Last ski season ended with a bang in the Western United States, as numerous ski resorts broke their all-time snowfall records. While people were focusing on water sports, golf, mountain biking, and pickleball, the ski industry news cycle didn’t exactly slow down. New lifts were built, terrain expansions were sculpted, and many unexpected happenings occurred.
Here are the biggest news stories from this past summer:
Jackson Hole Sold To Locals: After 31 years of ownership, the Kemmerer family announced in August that they are selling Jackson Hole Mountain Resort (JHMR). The new owners will be Board Members Eric Macy and Mike Corbat, their families, and a small group of co-investors. The sale is expected to be completed by the end of this year.
Smugglers’ Notch & Stowe Trying To Add Interconnect Gondola: Back in early June, the Northeast ski industry was shocked to hear that Stowe, which is owned by Vail Resorts, and Smugglers’ Notch, which is independently owned, have been working for years on an interconnect gondola. Smuggs’ is leading these efforts, stating that their survival as an independent ski resort depends on this project. These efforts are facing resistance from locals and have an uphill battle with the State of Vermont.
Deer Valley Announces Huge Expansion: Over the past couple of years, construction has gone swiftly at a new Utah ski resort that’s located next to Deer Valley. People wondered who would operate this ski resort, with a consistent headline over the past couple of years being that Deer Valley would run the ski resort. In August, it was confirmed that Alterra, which owns Deer Valley Resort, will run the ski operations. This expansion will make Deer Valley one of the biggest ski resorts in North America.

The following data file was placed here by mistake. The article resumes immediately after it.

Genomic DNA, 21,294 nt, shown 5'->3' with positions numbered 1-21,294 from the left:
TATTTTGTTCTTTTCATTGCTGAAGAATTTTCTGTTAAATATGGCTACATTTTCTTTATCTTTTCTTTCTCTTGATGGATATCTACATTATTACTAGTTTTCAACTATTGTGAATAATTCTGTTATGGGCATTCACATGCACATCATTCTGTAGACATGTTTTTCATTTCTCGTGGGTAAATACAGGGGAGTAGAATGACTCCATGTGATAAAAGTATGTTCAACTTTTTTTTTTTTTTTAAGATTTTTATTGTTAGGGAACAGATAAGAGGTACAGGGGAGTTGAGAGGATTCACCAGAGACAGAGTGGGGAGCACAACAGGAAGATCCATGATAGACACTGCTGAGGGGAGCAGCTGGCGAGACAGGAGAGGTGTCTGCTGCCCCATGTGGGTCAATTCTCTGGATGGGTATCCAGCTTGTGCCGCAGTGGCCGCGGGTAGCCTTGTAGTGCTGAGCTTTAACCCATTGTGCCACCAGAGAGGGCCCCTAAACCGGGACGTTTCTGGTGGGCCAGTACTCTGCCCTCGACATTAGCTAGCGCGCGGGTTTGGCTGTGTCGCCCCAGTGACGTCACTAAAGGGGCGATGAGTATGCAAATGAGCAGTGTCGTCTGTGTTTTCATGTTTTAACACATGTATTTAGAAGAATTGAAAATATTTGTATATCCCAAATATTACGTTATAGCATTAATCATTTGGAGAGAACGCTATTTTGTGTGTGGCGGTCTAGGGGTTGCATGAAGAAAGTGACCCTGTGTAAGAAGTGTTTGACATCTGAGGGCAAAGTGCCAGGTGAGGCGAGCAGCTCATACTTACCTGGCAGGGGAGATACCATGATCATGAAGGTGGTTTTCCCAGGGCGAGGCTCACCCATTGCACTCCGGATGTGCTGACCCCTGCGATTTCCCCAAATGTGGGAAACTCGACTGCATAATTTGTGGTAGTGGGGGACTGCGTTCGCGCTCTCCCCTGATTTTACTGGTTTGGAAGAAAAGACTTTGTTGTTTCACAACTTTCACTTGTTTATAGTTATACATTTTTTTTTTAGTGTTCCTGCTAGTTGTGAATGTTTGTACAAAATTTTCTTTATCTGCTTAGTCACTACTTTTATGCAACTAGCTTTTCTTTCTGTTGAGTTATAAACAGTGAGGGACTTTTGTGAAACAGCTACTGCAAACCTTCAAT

Utah Department of Transportation (UDOT) Chooses Gondola For Little Cottonwood Canyon: It’s no secret that Little Cottonwood Canyon struggles with traffic issues, especially on powder days. For the past couple of years, UDOT has had a public engagement process to determine how they can fix this issue. Despite immense public opposition, UDOT’s pick was a gondola that would connect to Alta & Snowbird. Next up in the process is the approval of needed funds by the Utah State Legislature.
Backcountry Ski Resort In Colorado Closes For Good: Opening back in 2020, Bluebird Backcountry was an experiment to see if skiers would pay to explore a controlled skin-to environment. While people did visit, the owners weren’t able to make it financially sustainable. They announced in July that they were closing for good. Most of the gear at Bluebird was sold at an auction in September, likely sealing its fate.
Netflix’s Reed Hastings Becomes Majority Owner of Powder Mountain: For years, a few guys from Silicon Valley tried to build a utopia atop Powder Mountain in Utah. It didn’t quite work out. Reed Hastings, who’s the co-founder of that relatively successful streaming service, bought a home at Powder a couple of years ago and fell in love with it. He joined this ownership group in the Spring, with intentions to invest. With Reed officially becoming the majority owner in September, he’s putting a lot of dough into the place. This upcoming winter will see new beginner lifts, the addition of snowmaking, a new expert cat-skiing area, and the creation of cross-country/moon biking trails. With Reed investing $100 million at the resort, more improvements are coming.
Southern Hemisphere Season Recap: Australia had a horrible winter, with a late start, and an early finish. The last mountain that was open, Perisher, closed on Monday. It was one of Australia’s warmest winters ever, in what could be an eerie sign of things to come.
New Zealand had a slow start, then had some snowier days later in the season. The big winner was Mt. Ruapehu, which saw some significant snowstorms. Unfortunately, this great season came after they entered voluntary administration, and it will be sold in the near future.
Over in South America, they’ve had a fantastic second half of ski season. After a slow start, the Argentinian and Chilean ski resorts have had an all-time past month, with significant snowfall. Portillo even hailed this winter as its best in years.
What do you think the biggest ski industry story of the summer was? What’s your bold prediction for the rest of the year? Let us know in the comments sections of our socials.